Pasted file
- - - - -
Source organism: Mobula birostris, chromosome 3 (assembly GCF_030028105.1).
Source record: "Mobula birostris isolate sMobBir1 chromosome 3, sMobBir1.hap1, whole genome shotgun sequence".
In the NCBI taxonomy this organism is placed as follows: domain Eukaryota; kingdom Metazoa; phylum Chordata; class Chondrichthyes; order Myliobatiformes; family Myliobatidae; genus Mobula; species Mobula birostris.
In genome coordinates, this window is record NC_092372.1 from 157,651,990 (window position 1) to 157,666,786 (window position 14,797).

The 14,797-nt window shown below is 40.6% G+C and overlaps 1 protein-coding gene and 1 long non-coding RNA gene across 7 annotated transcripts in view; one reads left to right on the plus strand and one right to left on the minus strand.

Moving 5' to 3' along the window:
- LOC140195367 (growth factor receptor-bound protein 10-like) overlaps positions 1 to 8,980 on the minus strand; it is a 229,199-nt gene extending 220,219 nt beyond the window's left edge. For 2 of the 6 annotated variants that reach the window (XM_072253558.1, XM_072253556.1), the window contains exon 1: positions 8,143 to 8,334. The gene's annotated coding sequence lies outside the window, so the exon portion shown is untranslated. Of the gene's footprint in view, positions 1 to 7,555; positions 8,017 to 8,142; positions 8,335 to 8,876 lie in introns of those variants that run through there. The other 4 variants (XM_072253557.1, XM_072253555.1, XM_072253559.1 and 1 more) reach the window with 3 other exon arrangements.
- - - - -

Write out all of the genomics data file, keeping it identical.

Source organism: Mobula birostris, chromosome 3 (assembly GCF_030028105.1).
Source record: "Mobula birostris isolate sMobBir1 chromosome 3, sMobBir1.hap1, whole genome shotgun sequence".
In the NCBI taxonomy this organism is placed as follows: domain Eukaryota; kingdom Metazoa; phylum Chordata; class Chondrichthyes; order Myliobatiformes; family Myliobatidae; genus Mobula; species Mobula birostris.
In genome coordinates, this window is record NC_092372.1 from 157,651,990 (window position 1) to 157,666,786 (window position 14,797).

The 14,797-nt window shown below is 40.6% G+C and overlaps 1 protein-coding gene and 1 long non-coding RNA gene across 7 annotated transcripts in view; one reads left to right on the plus strand and one right to left on the minus strand.

Moving 5' to 3' along the window:
- LOC140195367 (growth factor receptor-bound protein 10-like) overlaps positions 1 to 8,980 on the minus strand; it is a 229,199-nt gene extending 220,219 nt beyond the window's left edge. For 2 of the 6 annotated variants that reach the window (XM_072253558.1, XM_072253556.1), the window contains exon 1: positions 8,143 to 8,334. The gene's annotated coding sequence lies outside the window, so the exon portion shown is untranslated. Of the gene's footprint in view, positions 1 to 7,555; positions 8,017 to 8,142; positions 8,335 to 8,876 lie in introns of those variants that run through there. The other 4 variants (XM_072253557.1, XM_072253555.1, XM_072253559.1 and 1 more) reach the window with 3 other exon arrangements.